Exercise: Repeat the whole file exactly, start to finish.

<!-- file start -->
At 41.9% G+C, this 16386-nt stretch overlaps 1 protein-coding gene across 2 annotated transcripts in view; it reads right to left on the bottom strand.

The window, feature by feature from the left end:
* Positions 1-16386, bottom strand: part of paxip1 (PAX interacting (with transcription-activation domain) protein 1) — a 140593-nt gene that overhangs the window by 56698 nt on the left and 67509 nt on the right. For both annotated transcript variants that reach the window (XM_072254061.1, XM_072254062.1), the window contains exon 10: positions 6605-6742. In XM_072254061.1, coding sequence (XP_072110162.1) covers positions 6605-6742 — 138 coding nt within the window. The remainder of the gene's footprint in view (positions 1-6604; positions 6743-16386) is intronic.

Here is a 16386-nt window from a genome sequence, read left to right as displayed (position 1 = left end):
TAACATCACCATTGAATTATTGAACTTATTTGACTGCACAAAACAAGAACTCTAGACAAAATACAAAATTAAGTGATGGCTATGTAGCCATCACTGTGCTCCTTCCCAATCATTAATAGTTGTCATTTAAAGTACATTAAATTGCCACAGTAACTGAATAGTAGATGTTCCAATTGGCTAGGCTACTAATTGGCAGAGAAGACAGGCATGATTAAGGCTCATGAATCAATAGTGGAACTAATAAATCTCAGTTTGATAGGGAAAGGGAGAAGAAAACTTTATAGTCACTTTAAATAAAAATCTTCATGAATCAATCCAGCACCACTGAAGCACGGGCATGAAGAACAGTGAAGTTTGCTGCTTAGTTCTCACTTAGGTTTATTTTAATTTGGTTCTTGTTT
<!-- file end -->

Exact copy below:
At 41.9% G+C, this 16386-nt stretch overlaps 1 protein-coding gene across 2 annotated transcripts in view; it reads right to left on the bottom strand.

The window, feature by feature from the left end:
* Positions 1-16386, bottom strand: part of paxip1 (PAX interacting (with transcription-activation domain) protein 1) — a 140593-nt gene that overhangs the window by 56698 nt on the left and 67509 nt on the right. For both annotated transcript variants that reach the window (XM_072254061.1, XM_072254062.1), the window contains exon 10: positions 6605-6742. In XM_072254061.1, coding sequence (XP_072110162.1) covers positions 6605-6742 — 138 coding nt within the window. The remainder of the gene's footprint in view (positions 1-6604; positions 6743-16386) is intronic.

Here is a 16386-nt window from a genome sequence, read left to right as displayed (position 1 = left end):
TAACATCACCATTGAATTATTGAACTTATTTGACTGCACAAAACAAGAACTCTAGACAAAATACAAAATTAAGTGATGGCTATGTAGCCATCACTGTGCTCCTTCCCAATCATTAATAGTTGTCATTTAAAGTACATTAAATTGCCACAGTAACTGAATAGTAGATGTTCCAATTGGCTAGGCTACTAATTGGCAGAGAAGACAGGCATGATTAAGGCTCATGAATCAATAGTGGAACTAATAAATCTCAGTTTGATAGGGAAAGGGAGAAGAAAACTTTATAGTCACTTTAAATAAAAATCTTCATGAATCAATCCAGCACCACTGAAGCACGGGCATGAAGAACAGTGAAGTTTGCTGCTTAGTTCTCACTTAGGTTTATTTTAATTTGGTTCTTGTTT